How do you feel when your child has a tantrum?
Imagine we had a frank conversation with a group of small children. They could be from any culture. Any place. We’d ask them what they think about their place in the world, so far.
These are some of the things they might say:
- I depend on others for all my needs, from shelter, food, and hygiene, to affection, guidance
- I am small.
- I have very little, or no power.
- I feel vulnerable. The world can be unpredictable, even scary!
- When I was born, I was completely helpless.
- I am trying to figure out
how e.v.e.r.y.t.h.i.n.g works. Gravity, language, social cues andrules, cause and effect. Everything is just so new!
- I am learning to walk – literally and figuratively – in this world.
- Everyone around me expects me to function as they do. I am trying hard to do what’s normal.
- Some of my experiences have felt immensely difficult.
- I am trying! Do you see how hard I’m trying?
- Do I matter?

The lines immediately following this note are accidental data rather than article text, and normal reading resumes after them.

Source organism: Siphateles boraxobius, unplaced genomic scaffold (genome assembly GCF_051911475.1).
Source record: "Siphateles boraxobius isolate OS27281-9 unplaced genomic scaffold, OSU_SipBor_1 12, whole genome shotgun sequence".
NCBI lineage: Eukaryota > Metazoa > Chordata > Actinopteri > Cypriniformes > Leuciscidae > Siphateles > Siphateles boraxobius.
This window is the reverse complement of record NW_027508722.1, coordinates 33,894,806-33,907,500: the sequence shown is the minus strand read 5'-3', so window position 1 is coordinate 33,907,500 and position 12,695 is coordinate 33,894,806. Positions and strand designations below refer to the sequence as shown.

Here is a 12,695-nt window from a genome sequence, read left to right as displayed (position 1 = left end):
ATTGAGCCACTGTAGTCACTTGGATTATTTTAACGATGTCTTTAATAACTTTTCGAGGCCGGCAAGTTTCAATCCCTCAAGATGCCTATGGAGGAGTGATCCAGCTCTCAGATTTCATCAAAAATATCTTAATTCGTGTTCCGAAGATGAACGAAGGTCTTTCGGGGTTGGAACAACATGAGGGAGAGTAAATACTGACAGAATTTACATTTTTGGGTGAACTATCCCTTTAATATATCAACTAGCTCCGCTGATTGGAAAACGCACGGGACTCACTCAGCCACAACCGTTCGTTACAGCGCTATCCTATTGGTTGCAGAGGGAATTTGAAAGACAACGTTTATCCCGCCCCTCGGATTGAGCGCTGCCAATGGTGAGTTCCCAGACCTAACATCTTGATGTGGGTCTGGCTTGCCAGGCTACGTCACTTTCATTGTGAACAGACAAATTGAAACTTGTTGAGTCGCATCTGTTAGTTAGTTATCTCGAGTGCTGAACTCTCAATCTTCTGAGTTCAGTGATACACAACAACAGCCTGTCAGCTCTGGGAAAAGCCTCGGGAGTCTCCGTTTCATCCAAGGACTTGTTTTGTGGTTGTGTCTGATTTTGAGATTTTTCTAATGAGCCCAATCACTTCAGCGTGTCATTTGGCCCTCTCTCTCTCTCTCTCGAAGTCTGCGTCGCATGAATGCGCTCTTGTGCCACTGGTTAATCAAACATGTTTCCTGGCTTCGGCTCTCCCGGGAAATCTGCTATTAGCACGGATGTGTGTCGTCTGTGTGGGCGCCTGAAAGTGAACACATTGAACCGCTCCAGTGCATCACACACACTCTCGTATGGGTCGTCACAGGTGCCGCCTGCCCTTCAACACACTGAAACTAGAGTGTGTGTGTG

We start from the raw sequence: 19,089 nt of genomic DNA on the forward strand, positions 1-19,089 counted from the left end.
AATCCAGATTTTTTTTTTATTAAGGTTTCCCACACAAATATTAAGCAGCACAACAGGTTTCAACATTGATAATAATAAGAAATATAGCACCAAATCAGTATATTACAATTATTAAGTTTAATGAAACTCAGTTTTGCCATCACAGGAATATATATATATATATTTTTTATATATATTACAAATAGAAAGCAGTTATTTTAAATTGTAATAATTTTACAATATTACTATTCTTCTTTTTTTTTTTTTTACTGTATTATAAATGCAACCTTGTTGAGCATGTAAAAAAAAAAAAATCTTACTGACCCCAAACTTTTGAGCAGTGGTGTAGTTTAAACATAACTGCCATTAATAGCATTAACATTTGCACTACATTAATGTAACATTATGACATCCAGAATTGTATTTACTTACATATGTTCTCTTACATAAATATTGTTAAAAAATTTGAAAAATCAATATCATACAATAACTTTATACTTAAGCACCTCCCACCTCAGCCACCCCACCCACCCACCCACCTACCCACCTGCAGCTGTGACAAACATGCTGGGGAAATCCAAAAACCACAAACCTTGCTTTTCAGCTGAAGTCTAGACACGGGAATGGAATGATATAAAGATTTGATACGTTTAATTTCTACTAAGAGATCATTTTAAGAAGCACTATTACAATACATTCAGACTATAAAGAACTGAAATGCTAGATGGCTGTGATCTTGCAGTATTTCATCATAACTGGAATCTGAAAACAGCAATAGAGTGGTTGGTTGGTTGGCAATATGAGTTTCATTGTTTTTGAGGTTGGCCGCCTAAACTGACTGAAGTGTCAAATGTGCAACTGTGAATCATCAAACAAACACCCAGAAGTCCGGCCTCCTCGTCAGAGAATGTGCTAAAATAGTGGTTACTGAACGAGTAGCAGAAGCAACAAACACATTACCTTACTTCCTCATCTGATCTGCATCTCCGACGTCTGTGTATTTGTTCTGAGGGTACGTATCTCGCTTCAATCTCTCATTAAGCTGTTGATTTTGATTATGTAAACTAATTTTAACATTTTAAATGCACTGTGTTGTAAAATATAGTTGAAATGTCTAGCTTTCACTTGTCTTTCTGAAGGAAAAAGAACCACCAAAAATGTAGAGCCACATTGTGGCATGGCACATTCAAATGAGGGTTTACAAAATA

- Am I OK?
- Am I worthy of being loved?
- It’s hard being a kid!
It’s no wonder they explode!
And they do explode, often. And to us, it looks like they explode for the tiniest of reasons.
Have you noticed?
A little thing goes wrong, and out comes an outpouring of feelings, as if the world were ending!
But the feelings are not just about the little thing that went wrong. The “little thing” is just a pretext, a reminder of some other difficulty. Pick any one from the list above!
The “little thing” is the straw that breaks the camel’s back. And it opens the floodgates of emotion.
Children Aren’t Reason-able When They Tantrum. And That’s OK.
Children are most definitely not “reasonable,” when they are having such big feelings. I mean, they are not reason-able. They are, literally, unable to be reasoned with. That’s why trying to talk sense into them in this emotional moment will not get you results. Kids in the midst of a tantrum are un-reason-able, because their brain, flooded with feelings, shuts down their rational thinking and feelings take over. That’s why our children do irrational things and engage in off-track behavior.